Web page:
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Photochemistry and photobiology

Novel photodynamic therapy using water-dispersed TiO2-polyethylene glycol compound: evaluation of antitumor effect on glioma cells and spheroids in vitro.


PMID 20492566

Abstract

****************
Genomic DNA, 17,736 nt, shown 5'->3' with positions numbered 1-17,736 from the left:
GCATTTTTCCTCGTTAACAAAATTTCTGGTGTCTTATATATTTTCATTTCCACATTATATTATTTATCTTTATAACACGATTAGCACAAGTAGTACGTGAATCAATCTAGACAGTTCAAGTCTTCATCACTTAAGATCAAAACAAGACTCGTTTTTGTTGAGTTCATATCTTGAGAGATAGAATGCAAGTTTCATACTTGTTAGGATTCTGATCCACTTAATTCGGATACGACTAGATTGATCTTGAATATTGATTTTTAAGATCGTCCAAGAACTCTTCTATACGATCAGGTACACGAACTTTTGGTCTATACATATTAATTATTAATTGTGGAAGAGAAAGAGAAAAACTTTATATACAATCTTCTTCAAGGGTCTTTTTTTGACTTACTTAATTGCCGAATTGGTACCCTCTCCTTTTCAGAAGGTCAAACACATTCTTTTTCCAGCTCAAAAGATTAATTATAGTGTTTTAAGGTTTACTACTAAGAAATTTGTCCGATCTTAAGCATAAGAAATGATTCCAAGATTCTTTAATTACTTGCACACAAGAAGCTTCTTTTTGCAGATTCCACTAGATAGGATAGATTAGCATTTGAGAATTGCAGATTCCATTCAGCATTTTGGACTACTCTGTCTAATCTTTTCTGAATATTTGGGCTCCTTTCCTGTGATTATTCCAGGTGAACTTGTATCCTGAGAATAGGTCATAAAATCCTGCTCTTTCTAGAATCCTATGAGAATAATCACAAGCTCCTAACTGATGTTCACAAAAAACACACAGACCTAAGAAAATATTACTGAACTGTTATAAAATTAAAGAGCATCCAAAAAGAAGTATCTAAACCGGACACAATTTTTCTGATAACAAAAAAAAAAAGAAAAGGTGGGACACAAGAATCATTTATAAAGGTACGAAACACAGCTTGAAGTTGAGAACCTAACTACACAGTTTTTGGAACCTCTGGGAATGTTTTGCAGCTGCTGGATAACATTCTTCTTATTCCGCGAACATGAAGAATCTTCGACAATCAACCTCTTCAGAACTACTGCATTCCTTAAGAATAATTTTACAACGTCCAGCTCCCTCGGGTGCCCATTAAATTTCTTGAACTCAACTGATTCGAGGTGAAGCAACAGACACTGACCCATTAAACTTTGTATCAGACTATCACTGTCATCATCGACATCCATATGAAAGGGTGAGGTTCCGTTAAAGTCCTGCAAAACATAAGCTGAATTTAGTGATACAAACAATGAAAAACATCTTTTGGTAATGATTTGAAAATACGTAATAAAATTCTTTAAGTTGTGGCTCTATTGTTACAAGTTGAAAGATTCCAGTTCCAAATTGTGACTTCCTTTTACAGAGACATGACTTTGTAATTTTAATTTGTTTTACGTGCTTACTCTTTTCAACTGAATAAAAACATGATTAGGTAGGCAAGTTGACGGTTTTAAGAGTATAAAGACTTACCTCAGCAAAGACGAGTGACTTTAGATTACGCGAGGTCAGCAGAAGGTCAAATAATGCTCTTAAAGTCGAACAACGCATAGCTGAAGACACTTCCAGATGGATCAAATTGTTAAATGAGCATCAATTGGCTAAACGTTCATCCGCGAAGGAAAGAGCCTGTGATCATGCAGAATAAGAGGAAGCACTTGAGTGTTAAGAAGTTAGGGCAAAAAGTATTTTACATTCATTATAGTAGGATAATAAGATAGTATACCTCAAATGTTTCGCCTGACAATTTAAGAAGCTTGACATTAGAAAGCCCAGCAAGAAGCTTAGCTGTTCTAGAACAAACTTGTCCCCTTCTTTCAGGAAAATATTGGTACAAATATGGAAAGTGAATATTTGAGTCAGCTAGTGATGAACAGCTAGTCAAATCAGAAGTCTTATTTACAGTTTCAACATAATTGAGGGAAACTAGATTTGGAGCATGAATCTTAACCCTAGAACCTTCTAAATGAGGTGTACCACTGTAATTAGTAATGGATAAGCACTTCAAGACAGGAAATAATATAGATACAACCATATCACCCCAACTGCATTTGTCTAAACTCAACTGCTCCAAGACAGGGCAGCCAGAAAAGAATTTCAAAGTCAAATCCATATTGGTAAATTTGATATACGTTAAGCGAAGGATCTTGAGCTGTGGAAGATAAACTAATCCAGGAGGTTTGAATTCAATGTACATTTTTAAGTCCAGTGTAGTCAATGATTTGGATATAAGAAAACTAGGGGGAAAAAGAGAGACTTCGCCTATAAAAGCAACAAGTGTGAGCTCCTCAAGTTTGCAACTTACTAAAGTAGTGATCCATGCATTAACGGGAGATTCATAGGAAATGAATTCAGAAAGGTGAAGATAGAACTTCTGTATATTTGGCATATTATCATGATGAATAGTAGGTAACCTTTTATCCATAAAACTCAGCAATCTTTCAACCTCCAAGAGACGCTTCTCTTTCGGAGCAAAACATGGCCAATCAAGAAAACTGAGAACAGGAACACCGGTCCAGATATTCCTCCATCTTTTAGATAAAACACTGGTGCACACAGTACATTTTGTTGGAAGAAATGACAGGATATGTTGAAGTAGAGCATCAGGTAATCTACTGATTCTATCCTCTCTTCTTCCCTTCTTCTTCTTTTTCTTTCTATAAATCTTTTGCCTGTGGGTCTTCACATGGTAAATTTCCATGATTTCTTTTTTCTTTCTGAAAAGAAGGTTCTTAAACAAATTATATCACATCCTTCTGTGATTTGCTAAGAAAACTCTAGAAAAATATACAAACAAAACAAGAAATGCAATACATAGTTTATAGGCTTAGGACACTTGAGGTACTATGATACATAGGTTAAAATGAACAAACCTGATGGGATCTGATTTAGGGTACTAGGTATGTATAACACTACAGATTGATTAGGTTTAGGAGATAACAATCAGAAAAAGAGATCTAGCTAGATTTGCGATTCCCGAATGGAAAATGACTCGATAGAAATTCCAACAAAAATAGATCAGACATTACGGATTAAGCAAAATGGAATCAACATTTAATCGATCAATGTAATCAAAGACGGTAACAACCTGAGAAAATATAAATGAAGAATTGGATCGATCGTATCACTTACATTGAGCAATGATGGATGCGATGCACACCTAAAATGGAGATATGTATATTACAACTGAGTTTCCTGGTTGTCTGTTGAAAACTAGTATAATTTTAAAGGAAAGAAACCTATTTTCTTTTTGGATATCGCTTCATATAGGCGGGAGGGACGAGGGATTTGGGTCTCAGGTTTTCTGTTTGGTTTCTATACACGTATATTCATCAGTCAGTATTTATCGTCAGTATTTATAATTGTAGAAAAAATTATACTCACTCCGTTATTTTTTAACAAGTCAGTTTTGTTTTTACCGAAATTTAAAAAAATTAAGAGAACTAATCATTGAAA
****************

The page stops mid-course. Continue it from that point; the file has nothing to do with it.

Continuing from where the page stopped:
Titanium dioxide (TiO(2)) is thought to be a photocatalytic agent excited by UV light. Our aim was to investigate the photocatalytic antitumor effect of water-dispersed TiO(2) nanoparticles on C6 rat glioma cells and to evaluate the treatment responses by the spheroid models. Water-dispersed TiO(2) nanoparticles were constructed by the adsorption of chemical modified polyethylene glycol (PEG) on the TiO(2) surface (TiO(2)/PEG). Each monolayer and spheroid of C6 cells was coincubated with various concentrations of TiO(2)/PEG and subsequently irradiated with UV light. Damage of the cells and spheroids was evaluated sequentially by staining with the fluorescent dyes. The cytotoxic effect was correlated with the concentration of TiO(2)/PEG and the energy dose of UV irradiation. More than 90% of cells were killed after 13.5 J cm(-2) of UV irradiation in the presence of 500 microg mL(-1) TiO(2)/PEG. The irradiated spheroids in the presence of TiO(2)/PEG showed growth suppression compared with control groups. In TiO(2)/PEG-treated spheroids, the number of Annexin V-FITC-stained cells gradually increased during the first 6 h, and subsequently propidium iodide-stained cells appeared. The results of this study suggest that newly developed photoexcited TiO(2)/PEG have antitumoral activity. Photodynamic therapy utilizing this material can be a clue to a novel therapeutic strategy for glioma.

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